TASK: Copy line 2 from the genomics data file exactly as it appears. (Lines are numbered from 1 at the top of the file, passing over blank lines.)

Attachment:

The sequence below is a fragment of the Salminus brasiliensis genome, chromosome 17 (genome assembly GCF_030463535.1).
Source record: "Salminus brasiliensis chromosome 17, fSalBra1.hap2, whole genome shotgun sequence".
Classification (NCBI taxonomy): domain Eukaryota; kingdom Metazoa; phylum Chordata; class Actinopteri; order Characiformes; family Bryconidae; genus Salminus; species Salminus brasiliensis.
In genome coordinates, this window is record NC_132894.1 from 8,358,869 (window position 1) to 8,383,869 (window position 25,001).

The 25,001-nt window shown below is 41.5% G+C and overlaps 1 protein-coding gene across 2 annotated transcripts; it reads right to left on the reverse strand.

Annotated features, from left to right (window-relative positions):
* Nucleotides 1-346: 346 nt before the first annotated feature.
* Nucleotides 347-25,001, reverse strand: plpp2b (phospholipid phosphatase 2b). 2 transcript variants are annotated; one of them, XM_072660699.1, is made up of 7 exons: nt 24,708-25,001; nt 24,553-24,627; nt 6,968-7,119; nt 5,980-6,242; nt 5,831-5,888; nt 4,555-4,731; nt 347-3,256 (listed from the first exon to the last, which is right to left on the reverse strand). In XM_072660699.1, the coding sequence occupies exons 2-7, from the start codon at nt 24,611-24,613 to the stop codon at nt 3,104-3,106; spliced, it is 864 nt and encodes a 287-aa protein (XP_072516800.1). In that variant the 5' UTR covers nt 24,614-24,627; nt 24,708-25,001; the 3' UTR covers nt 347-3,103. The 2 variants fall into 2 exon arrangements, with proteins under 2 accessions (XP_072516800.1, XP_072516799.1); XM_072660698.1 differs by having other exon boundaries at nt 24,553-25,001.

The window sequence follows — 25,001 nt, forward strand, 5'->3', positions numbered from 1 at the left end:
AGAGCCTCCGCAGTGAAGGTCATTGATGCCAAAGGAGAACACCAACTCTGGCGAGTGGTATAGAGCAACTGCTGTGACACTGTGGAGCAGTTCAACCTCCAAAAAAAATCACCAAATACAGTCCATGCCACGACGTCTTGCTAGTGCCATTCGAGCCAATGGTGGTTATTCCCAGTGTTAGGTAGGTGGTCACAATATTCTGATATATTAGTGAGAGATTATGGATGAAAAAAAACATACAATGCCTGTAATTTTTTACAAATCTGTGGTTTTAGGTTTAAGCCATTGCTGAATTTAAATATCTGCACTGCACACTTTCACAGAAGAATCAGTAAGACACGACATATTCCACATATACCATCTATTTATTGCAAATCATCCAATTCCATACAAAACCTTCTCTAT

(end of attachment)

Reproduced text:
Source record: "Salminus brasiliensis chromosome 17, fSalBra1.hap2, whole genome shotgun sequence".